Huntington's disease is a disease of aging in that cells in the areas of the brain that are affected by HD are for some time able to cope with the challenges presented by the mutant protein. As we age, our cellular defense mechanisms become less efficient. There is a group of genes called sirtuins which appear to regulate aging. In the spring of 2008 Sirtris Pharmaceuticals announced that there is new data showing that in a preclinical model of Huntington's disease, mice live longer and have less disease pathology in the brain with increased SIRT1 expression. Sirtris has several compounds with induce SIRT1 expression.
One problem that increases with aging which is thought to be particularly damaging in HD is oxidative stress. During energy metabolism, free radicals of oxygen are produced which can damage proteins, lipids, and DNA if there aren't enough antioxidants available with which to bond. As mentioned above, creatine and CoQ10 are antioxidants. Intellect Neurosciences is doing preclinical studies with their synthetic version of Indole-3-propionic acid.
The normal huntingtin's protein is cleared away from the cell through the ubuiqitin proteosome system. This housekeeping process is not effective with the HD version of the protein. There is an alternate way to clear away the HD protein called autophagy. Two drugs which are already approved were found to be induce autophagy in cell and drosophila models. The next step is to test these drugs in the HD mice.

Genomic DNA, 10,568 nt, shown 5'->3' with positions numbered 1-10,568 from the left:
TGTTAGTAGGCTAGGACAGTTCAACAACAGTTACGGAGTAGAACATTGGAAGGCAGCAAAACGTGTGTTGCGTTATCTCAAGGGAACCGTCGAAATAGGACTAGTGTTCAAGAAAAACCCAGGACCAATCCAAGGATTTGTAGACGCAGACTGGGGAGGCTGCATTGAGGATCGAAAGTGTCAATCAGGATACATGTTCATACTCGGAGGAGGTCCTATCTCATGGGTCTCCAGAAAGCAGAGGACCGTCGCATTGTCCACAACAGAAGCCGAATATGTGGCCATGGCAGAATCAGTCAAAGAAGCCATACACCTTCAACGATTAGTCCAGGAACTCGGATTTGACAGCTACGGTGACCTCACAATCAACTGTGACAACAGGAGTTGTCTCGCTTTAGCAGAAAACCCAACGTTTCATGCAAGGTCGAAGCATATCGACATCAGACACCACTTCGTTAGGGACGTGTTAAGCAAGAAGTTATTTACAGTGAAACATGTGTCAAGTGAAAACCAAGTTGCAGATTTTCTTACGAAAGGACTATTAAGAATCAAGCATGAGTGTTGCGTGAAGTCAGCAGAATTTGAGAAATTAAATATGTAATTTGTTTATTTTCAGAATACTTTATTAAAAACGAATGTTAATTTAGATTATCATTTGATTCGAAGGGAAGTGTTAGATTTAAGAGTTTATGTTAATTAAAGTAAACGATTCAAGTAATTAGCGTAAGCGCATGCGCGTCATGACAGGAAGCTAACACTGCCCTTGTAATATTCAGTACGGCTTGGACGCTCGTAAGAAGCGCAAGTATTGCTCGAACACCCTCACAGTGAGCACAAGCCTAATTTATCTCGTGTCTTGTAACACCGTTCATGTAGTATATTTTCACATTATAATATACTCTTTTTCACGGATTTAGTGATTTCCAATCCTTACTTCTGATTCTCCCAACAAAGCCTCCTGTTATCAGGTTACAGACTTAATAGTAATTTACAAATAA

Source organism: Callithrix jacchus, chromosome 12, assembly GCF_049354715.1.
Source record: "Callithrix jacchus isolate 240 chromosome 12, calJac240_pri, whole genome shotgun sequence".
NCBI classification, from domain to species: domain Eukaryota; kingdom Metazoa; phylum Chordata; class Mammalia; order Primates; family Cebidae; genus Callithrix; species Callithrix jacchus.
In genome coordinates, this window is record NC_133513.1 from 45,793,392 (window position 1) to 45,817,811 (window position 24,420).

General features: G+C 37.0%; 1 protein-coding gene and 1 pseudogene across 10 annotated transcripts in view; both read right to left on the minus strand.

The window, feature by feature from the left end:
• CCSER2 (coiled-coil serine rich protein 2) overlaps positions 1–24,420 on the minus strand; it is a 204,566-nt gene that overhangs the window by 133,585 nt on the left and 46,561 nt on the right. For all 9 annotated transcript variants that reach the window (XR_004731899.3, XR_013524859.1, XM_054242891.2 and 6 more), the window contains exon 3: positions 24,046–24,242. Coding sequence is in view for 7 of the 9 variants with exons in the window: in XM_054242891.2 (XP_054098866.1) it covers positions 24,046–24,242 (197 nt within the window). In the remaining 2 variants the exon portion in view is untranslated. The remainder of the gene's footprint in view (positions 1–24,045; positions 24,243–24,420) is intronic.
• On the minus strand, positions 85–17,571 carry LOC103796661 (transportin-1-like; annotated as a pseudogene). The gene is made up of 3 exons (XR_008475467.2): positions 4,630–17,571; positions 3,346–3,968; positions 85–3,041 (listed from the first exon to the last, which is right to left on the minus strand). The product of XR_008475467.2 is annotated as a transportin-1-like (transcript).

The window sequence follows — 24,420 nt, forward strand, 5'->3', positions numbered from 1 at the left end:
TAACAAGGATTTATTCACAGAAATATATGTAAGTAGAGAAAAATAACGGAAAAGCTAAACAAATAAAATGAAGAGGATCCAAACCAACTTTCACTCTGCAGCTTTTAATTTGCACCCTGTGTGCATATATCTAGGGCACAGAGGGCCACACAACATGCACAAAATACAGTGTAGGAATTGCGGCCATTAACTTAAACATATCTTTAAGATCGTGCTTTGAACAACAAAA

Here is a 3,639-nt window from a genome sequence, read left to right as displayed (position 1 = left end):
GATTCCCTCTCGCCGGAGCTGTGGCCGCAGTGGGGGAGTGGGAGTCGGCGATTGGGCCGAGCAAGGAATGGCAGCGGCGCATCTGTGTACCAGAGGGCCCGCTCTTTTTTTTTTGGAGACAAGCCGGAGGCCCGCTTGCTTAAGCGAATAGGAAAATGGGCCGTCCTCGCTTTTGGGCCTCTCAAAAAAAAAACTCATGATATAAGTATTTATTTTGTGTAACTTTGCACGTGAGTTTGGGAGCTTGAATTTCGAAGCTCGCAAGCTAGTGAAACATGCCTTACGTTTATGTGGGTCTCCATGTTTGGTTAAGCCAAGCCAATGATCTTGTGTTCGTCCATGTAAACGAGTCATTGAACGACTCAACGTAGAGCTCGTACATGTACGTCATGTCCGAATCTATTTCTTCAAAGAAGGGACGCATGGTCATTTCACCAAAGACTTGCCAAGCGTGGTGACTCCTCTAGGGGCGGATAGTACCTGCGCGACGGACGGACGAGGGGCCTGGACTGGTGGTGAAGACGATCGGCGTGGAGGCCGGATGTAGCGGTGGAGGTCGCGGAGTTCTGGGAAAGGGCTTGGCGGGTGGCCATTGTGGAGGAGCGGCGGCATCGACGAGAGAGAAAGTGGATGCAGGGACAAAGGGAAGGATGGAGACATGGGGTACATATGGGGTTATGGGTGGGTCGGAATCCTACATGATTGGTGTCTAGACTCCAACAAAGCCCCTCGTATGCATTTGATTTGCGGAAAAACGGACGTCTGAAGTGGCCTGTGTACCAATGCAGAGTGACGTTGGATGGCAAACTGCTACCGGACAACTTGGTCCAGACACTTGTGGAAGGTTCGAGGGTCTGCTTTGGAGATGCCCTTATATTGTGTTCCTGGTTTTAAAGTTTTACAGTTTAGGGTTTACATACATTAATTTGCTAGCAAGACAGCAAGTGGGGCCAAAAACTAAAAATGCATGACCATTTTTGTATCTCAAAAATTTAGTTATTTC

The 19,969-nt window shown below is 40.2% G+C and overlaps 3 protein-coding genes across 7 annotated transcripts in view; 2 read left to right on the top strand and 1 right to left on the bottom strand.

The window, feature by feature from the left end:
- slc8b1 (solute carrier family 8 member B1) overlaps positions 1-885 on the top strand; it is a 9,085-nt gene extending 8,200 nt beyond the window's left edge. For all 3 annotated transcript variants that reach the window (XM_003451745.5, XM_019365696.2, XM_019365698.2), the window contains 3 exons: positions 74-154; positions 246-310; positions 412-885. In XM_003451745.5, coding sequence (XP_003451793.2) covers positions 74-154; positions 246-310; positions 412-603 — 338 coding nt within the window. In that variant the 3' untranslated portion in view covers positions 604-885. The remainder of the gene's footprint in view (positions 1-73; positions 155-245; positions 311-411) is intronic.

Both excess copper and excess iron have been shown to contribute to HD pathology. Pipex Pharmaceuticals, in collaboration with researchers at the VA Medical Center at Ann Arbor, is doing preclinical testing of their copper chelator. Varinel, an Israel Pharmaceutical company is testing their copper chelator in HD mouse models with funding from CHDI.
Research shows that there is an aberrant amplification of the adenosine 2A receptor signaling in striatal cells in people with Huntington's Disease. Kyowa Pharmaceuticals has an A2A receptor antagonist called KW-6002 (istradefyllin) that is in clinical testing for Parkinson's disease.
When an HD mouse model was engineered to be resistant to caspase 6, the HD protein was not cleaved, the protein did not accumulate in the nucleus of the cell, and the mice did not develop Huntington's Disease. CHDI is funding the development of a safe and effective caspase 6 inhibitor.
If the HD gene could be stopped from expressing itself, the result could be a virtual cure. Two pharmaceutical companies, Sirna and Anylam are working on ways to interference with messenger RNA so that instructions to make the HD protein are not sent out. An issue is that it may be necessary to develop allele specific ways to do this so that only the HD protein is shut down and the normal huntingtin's protein continues to be expressed.
The antisense approach being taken by Isis is somewhat different in that it is possible for a drug to do this on a periodic basis; the goal is to find an optimal time in which the cell can recover from the HD protein without being harmed by the absence of the normal protein.
Research with the HD mice suggests that stopping the HD gene from expressing itself would result in improvement even well into the progression of the disease. However, restorative treatments will likely be necessary for full recovery of later stage patients. ReNeuron has a line of stem cells which has shown efficacy in a cell model of HD. Preclinical work is being done.